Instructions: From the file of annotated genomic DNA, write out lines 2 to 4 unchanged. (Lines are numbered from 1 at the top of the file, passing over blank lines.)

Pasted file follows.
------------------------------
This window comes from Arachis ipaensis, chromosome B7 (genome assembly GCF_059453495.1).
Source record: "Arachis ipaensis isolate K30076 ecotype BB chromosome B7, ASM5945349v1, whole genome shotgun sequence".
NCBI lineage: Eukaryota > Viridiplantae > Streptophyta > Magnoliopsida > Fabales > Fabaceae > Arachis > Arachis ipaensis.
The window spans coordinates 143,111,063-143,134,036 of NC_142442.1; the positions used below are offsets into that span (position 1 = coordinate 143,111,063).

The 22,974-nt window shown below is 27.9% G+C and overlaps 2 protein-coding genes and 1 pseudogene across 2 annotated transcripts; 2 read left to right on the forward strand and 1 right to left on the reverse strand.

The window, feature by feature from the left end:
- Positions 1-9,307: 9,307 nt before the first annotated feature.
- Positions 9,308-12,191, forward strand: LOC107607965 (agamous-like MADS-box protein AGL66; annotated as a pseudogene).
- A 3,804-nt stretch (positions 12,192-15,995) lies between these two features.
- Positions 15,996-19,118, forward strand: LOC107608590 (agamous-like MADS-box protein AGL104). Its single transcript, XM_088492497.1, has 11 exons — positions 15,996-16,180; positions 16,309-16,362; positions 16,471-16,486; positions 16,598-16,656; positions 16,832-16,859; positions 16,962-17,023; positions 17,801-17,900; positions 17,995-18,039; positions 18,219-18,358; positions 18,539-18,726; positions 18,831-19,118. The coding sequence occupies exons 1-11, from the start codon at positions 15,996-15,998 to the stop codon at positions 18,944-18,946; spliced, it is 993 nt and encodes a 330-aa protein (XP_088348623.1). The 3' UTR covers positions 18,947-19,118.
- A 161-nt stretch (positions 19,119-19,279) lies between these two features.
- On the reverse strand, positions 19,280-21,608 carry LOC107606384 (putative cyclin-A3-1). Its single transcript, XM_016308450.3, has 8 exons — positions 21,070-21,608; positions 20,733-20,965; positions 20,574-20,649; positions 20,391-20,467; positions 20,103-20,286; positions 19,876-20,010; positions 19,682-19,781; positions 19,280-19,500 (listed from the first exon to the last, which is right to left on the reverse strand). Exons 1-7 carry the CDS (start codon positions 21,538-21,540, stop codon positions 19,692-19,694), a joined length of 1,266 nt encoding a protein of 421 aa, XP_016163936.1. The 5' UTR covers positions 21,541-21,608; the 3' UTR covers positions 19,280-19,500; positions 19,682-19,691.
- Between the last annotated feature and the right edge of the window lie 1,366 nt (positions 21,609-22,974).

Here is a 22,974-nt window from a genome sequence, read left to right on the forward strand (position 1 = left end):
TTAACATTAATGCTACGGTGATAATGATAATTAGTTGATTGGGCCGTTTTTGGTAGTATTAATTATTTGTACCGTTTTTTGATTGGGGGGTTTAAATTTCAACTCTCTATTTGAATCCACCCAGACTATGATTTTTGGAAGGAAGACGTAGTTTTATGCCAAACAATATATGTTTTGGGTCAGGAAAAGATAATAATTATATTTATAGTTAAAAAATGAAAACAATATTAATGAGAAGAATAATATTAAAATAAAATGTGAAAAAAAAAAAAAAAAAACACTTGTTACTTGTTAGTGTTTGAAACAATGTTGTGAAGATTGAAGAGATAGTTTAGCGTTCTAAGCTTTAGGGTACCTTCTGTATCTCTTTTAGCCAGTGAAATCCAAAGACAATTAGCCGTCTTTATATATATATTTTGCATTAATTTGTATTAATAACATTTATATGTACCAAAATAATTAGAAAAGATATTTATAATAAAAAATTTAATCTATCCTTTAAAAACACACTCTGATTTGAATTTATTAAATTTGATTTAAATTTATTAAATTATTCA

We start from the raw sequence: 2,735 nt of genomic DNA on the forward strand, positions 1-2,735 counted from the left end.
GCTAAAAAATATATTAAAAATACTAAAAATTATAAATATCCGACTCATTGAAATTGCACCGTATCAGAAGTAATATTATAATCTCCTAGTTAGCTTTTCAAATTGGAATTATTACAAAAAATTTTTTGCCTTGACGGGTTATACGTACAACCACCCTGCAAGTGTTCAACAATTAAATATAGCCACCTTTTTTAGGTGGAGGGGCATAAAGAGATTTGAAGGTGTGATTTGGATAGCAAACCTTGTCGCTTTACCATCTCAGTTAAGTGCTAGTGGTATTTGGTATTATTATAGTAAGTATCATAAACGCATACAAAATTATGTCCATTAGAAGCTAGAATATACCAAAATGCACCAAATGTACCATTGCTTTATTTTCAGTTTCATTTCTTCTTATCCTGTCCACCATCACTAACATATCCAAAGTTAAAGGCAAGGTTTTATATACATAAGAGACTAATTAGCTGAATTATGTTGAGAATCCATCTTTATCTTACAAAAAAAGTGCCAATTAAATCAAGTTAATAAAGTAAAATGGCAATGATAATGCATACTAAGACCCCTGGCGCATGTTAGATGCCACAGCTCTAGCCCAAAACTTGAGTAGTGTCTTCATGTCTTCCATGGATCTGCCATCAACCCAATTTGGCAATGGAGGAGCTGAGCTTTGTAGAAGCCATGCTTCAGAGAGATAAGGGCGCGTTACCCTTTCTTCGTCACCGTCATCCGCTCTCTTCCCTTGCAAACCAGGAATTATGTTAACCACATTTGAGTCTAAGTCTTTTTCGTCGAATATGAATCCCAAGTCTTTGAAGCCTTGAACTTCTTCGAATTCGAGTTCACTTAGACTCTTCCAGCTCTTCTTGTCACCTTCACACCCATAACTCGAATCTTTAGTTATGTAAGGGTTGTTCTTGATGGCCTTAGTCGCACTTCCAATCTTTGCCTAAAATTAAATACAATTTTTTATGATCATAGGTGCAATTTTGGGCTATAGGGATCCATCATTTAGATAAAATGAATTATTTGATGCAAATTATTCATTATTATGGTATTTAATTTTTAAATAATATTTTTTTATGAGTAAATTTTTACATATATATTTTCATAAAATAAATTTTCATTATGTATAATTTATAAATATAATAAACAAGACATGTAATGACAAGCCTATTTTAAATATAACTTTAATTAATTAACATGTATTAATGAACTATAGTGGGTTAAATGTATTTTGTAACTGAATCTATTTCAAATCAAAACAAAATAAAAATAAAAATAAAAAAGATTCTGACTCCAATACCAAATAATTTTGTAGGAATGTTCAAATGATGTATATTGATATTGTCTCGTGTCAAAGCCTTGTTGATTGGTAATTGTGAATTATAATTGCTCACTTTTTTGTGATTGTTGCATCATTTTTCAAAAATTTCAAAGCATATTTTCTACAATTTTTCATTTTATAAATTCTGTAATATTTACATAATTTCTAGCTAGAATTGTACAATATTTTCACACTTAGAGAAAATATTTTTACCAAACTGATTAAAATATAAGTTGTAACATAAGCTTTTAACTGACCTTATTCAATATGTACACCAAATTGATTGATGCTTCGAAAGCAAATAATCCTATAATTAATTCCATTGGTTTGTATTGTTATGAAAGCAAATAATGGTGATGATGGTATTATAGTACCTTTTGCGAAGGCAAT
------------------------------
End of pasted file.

Source record: "Arachis ipaensis isolate K30076 ecotype BB chromosome B7, ASM5945349v1, whole genome shotgun sequence".
NCBI lineage: Eukaryota > Viridiplantae > Streptophyta > Magnoliopsida > Fabales > Fabaceae > Arachis > Arachis ipaensis.
The window spans coordinates 143,111,063-143,134,036 of NC_142442.1; the positions used below are offsets into that span (position 1 = coordinate 143,111,063).